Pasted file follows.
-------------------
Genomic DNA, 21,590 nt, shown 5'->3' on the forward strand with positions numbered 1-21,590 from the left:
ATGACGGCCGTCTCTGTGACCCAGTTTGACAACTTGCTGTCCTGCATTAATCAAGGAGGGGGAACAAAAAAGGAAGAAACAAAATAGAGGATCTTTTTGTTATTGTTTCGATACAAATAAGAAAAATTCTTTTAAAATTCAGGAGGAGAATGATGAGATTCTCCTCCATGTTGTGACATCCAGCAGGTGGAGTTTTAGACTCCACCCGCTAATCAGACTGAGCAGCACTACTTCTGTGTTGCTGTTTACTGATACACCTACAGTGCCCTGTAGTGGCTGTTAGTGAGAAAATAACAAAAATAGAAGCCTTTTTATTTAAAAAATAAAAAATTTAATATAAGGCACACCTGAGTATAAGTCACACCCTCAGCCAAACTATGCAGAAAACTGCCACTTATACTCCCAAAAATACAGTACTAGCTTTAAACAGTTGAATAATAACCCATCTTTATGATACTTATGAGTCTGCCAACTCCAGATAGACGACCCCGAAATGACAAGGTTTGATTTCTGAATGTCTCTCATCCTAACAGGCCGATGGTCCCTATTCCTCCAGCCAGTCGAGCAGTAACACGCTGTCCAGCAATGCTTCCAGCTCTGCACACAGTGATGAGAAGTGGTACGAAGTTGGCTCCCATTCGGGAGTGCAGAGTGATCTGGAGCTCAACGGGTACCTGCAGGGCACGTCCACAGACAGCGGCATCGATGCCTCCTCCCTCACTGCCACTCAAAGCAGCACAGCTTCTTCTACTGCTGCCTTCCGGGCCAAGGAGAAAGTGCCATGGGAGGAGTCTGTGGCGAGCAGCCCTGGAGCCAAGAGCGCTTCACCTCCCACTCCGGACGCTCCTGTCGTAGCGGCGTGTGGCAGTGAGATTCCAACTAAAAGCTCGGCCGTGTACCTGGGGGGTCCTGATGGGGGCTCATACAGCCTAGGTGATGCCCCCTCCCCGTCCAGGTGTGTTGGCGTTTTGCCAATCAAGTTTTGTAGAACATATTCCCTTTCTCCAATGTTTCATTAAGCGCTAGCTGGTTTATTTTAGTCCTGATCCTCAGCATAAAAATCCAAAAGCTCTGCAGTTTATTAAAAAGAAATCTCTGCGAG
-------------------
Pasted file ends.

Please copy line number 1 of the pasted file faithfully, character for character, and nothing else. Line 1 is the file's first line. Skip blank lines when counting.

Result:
Genomic DNA, 21,590 nt, shown 5'->3' on the forward strand with positions numbered 1-21,590 from the left: